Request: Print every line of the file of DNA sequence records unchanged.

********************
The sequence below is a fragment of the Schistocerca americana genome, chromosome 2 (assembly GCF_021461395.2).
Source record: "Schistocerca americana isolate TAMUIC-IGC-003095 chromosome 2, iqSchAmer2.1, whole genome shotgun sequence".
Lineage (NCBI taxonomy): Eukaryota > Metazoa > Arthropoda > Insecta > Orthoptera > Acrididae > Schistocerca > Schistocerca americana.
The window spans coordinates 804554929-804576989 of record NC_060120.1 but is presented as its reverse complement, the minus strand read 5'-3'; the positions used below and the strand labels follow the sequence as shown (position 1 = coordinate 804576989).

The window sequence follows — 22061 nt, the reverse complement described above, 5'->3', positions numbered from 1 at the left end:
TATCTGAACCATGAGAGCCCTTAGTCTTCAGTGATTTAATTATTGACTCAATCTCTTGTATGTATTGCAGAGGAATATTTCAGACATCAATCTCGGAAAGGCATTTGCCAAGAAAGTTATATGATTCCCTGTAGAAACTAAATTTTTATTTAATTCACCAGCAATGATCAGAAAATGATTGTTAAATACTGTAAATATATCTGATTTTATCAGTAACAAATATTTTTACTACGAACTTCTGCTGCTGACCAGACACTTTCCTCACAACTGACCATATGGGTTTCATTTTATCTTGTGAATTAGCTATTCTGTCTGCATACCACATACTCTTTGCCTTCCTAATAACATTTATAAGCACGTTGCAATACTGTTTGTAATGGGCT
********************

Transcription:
The sequence below is a fragment of the Schistocerca americana genome, chromosome 2 (assembly GCF_021461395.2).
Source record: "Schistocerca americana isolate TAMUIC-IGC-003095 chromosome 2, iqSchAmer2.1, whole genome shotgun sequence".
Lineage (NCBI taxonomy): Eukaryota > Metazoa > Arthropoda > Insecta > Orthoptera > Acrididae > Schistocerca > Schistocerca americana.
The window spans coordinates 804554929-804576989 of record NC_060120.1 but is presented as its reverse complement, the minus strand read 5'-3'; the positions used below and the strand labels follow the sequence as shown (position 1 = coordinate 804576989).

The window sequence follows — 22061 nt, the reverse complement described above, 5'->3', positions numbered from 1 at the left end:
TATCTGAACCATGAGAGCCCTTAGTCTTCAGTGATTTAATTATTGACTCAATCTCTTGTATGTATTGCAGAGGAATATTTCAGACATCAATCTCGGAAAGGCATTTGCCAAGAAAGTTATATGATTCCCTGTAGAAACTAAATTTTTATTTAATTCACCAGCAATGATCAGAAAATGATTGTTAAATACTGTAAATATATCTGATTTTATCAGTAACAAATATTTTTACTACGAACTTCTGCTGCTGACCAGACACTTTCCTCACAACTGACCATATGGGTTTCATTTTATCTTGTGAATTAGCTATTCTGTCTGCATACCACATACTCTTTGCCTTCCTAATAACATTTATAAGCACGTTGCAATACTGTTTGTAATGGGCT